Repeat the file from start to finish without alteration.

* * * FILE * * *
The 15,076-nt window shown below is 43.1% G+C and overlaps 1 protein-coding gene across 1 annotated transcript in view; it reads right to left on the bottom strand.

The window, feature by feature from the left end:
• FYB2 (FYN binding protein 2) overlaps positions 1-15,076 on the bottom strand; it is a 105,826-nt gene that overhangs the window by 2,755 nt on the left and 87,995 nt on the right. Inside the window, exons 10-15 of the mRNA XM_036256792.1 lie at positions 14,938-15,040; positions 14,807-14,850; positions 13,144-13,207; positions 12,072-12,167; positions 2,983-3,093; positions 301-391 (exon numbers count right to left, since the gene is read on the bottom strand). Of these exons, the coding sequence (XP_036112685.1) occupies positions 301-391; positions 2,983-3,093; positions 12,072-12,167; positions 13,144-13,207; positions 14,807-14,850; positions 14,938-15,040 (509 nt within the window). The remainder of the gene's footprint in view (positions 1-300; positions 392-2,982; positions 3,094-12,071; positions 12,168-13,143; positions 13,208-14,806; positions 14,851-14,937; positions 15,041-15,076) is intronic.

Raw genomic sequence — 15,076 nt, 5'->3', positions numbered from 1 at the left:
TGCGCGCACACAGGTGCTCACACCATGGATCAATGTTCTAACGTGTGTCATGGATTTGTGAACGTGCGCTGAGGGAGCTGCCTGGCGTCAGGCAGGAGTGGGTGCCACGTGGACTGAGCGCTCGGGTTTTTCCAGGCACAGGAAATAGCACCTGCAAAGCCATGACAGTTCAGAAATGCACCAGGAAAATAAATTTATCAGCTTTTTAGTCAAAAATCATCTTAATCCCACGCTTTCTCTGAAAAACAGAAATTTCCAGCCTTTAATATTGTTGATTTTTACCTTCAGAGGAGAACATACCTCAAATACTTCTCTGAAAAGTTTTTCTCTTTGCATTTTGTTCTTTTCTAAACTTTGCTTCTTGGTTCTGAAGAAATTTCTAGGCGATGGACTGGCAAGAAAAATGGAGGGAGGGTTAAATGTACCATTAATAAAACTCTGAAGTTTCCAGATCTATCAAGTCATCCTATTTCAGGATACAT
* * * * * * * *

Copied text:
The 15,076-nt window shown below is 43.1% G+C and overlaps 1 protein-coding gene across 1 annotated transcript in view; it reads right to left on the bottom strand.

The window, feature by feature from the left end:
• FYB2 (FYN binding protein 2) overlaps positions 1-15,076 on the bottom strand; it is a 105,826-nt gene that overhangs the window by 2,755 nt on the left and 87,995 nt on the right. Inside the window, exons 10-15 of the mRNA XM_036256792.1 lie at positions 14,938-15,040; positions 14,807-14,850; positions 13,144-13,207; positions 12,072-12,167; positions 2,983-3,093; positions 301-391 (exon numbers count right to left, since the gene is read on the bottom strand). Of these exons, the coding sequence (XP_036112685.1) occupies positions 301-391; positions 2,983-3,093; positions 12,072-12,167; positions 13,144-13,207; positions 14,807-14,850; positions 14,938-15,040 (509 nt within the window). The remainder of the gene's footprint in view (positions 1-300; positions 392-2,982; positions 3,094-12,071; positions 12,168-13,143; positions 13,208-14,806; positions 14,851-14,937; positions 15,041-15,076) is intronic.

Raw genomic sequence — 15,076 nt, 5'->3', positions numbered from 1 at the left:
TGCGCGCACACAGGTGCTCACACCATGGATCAATGTTCTAACGTGTGTCATGGATTTGTGAACGTGCGCTGAGGGAGCTGCCTGGCGTCAGGCAGGAGTGGGTGCCACGTGGACTGAGCGCTCGGGTTTTTCCAGGCACAGGAAATAGCACCTGCAAAGCCATGACAGTTCAGAAATGCACCAGGAAAATAAATTTATCAGCTTTTTAGTCAAAAATCATCTTAATCCCACGCTTTCTCTGAAAAACAGAAATTTCCAGCCTTTAATATTGTTGATTTTTACCTTCAGAGGAGAACATACCTCAAATACTTCTCTGAAAAGTTTTTCTCTTTGCATTTTGTTCTTTTCTAAACTTTGCTTCTTGGTTCTGAAGAAATTTCTAGGCGATGGACTGGCAAGAAAAATGGAGGGAGGGTTAAATGTACCATTAATAAAACTCTGAAGTTTCCAGATCTATCAAGTCATCCTATTTCAGGATACAT